3. Gene
    December 31, 2017 at 3:26 am

    I’ve had this sander for about 11-years and doing much re-sawing for building mandolins and mandolas for most of those years, and it has had thousands and thousands of square feet of very thin sawn hardwoods and softwoods run through it. I idd have the carrier belt tracking problem the morning I was first setting it up but found that by using a little finesse and adjusting both side adjusting screws at the same time, in very small increments, it was soon tracking dead center and it has never needed readjusting since—even through two major shop moves and being manhandled up, and down stairs both times. Even the carrier table to drum adjustments have never varied through all that. I can run a 16″ wide by 1/8″ thick by 4′ long board through it and won’t have more than a 3 to 4 thousandths difference between all four corners.

    The main problem the machine does have out of the box is the—so called—dust collection system. The little Chinese engineer who decided that a 2″ collection port positioned at one end of an 18″ drum, connected to a shop vac would suck that vast a quantity of dust from 18″ away must have been smoking some serious weed that day. A few feet of kiln dried hardwood and it was becoming difficult to see the shop door twenty-feet away; run it through again and you could barely see the board coming out the other side. I cut a hole out of the center of the top cover, which is only a couple of inches from the drum, and mounted a four-inch manifold for connection to my dust collector. Now, not a particle of dust escapes my machine.

    I read machine reviews when I’m in dire need of laughter and I’m never disappointed. This evening I was actually looking for a possible answer to one small problem that I have had all along with my machine and that is trouble changing paper; the damned stuff NEVER comes out to the right length to enter the right hand Vee clamp no matter how I position at the start. And, no matter how I start, it always ends up covering the hole in the spring tension ring making me have to nip a piece out of the belt in order to set the tension. I’m pretty sure that the original belt—the one that must be used as pattern for all subsequent belts—was cut incorrectly, and I think the adjusting hole in the tension collar is drilled too far inboard of the edge. I’m going to drill a hole out closer to the edge which I’m sure will solve that problem but, it seems that I’m always in too much of a rush to take the time to experiment with belt length and angle.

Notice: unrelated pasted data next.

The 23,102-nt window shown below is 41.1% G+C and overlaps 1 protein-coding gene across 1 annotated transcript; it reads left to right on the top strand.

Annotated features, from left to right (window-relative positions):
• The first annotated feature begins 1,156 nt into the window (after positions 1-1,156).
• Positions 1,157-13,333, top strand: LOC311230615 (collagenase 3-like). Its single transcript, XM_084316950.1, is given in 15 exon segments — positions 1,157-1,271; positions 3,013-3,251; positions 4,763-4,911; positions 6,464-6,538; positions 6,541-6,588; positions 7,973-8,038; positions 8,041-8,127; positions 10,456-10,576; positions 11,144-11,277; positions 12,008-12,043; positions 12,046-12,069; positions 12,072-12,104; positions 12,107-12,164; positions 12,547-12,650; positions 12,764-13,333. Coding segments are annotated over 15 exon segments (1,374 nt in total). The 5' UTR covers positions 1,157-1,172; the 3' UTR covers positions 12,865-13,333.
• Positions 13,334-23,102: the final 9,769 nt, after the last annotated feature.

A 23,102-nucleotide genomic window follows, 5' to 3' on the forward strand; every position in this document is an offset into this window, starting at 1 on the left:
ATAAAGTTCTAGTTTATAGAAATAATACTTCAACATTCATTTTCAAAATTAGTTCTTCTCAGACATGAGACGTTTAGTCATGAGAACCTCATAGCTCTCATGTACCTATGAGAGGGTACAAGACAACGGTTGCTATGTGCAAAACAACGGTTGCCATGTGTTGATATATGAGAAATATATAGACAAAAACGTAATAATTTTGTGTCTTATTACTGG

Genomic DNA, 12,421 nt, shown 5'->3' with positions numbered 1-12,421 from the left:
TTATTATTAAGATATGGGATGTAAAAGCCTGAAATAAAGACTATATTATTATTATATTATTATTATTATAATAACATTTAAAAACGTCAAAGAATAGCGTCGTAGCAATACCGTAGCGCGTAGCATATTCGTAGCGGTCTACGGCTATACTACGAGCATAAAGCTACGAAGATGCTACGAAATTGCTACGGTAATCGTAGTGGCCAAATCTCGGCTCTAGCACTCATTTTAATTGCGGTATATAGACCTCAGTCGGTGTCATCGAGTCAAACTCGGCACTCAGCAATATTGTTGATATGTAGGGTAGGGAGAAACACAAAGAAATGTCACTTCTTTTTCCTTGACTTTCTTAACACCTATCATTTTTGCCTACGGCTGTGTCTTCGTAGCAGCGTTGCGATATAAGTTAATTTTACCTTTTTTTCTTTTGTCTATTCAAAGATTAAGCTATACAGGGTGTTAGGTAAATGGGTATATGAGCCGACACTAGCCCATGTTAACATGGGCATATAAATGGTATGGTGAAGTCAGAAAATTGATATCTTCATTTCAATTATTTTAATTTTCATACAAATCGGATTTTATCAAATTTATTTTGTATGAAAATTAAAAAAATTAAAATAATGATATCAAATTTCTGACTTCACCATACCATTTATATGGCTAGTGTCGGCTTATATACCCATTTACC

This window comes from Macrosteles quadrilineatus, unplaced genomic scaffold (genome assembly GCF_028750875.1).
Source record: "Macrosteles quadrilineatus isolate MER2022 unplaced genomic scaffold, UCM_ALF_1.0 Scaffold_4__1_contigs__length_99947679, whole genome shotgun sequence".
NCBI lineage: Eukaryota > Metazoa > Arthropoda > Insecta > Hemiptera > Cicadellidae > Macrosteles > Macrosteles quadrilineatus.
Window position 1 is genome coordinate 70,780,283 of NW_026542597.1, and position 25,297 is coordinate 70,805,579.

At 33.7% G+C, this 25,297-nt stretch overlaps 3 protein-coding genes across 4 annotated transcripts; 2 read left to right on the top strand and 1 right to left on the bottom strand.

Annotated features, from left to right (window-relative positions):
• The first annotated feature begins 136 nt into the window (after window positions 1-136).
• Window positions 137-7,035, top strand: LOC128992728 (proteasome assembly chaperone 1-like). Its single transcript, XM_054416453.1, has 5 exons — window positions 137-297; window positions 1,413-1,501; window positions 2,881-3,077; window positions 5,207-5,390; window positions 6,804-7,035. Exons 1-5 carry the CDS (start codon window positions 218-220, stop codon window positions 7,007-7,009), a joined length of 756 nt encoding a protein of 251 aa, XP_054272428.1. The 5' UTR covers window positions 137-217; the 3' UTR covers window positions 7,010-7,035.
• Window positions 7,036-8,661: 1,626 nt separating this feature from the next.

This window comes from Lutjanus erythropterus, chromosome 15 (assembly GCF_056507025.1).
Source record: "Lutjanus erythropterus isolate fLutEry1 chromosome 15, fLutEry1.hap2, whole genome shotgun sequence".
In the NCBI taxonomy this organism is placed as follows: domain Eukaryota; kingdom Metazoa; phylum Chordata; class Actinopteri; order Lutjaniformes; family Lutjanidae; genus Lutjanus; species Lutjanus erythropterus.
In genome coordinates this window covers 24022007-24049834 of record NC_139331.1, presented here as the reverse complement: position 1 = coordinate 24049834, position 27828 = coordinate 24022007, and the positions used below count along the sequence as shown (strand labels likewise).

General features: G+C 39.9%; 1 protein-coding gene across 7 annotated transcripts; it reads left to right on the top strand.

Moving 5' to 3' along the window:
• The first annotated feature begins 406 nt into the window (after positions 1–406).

All in all, Jeff, this is a great machine. With some minor tweaking and a bit of patience…. and a modicum of mechanical understanding I believe it will run with any other machine of it’s type anywhere near it’s price range. Sure, I wish I didn’t have to oil the damn thing so often and in so many places, but as my old Aunt Sadie used to tell me whan I was a child: “Boy, wish in one hand and $hit in the other and see which one fills up first.” As to the reviews by the experts, primadonnas, and elitist woodworkers (Those ones who turn up their noses at Grizzly, online, but, truth be told, have a shop full of Grizzlies at home.)? Some of them need to be fed cheese with their constant whine, and there are always others who would pi$$ at a free beer party. But they make me laugh. Don’t be afraid to buy the Grizzly G0458. Just think of her like a pretty woman who likes beer instead of champagne, and may have a mole or small wart here and there. She won’t cost you a lot of money and… show me a beautiful woman who doesn’t have a blemish or two that we can deal with. Go for it!

    • Jeff
      June 30, 2018 at 4:15 pm

      Best review… I every read! Life long wood worker! I’m still laughing with you! After reading your review…. I am on my way to pick up a slightly used One! (Owner is having “adjustment issues” All grizzlys…need a little tweaking..thats life in our world..thanknyou for making me spit out my coffee lauging! Wife rolled her eyes..after I read it to her… laughing!

  4. Randy
    July 2, 2018 at 12:47 am

    Just purchased a G0458 off Craig’s list…used for $300. Ran machine for 45 minutes when I got it home…purchased from a professional cabinet shop…machine well cared and maintained. Not one problem with machine, a little larger than what I needed, very heavy…currently on four casters, , ordered replacement 3” heavy duty(300 lb per caster rating) will build mobile base.
    Just wanted to add my two cents….

  5. Matthew Theriaque
    October 14, 2018 at 2:35 pm

    Can someone please help me out with the sandpaper measurements. I bought this used and there was no paper on it and the manual is wrong….dead… wrong. I would really appreciate it. I’ve seriously wasted 50$ on sandpaper already and my fingertips are rubbed raw. Thank you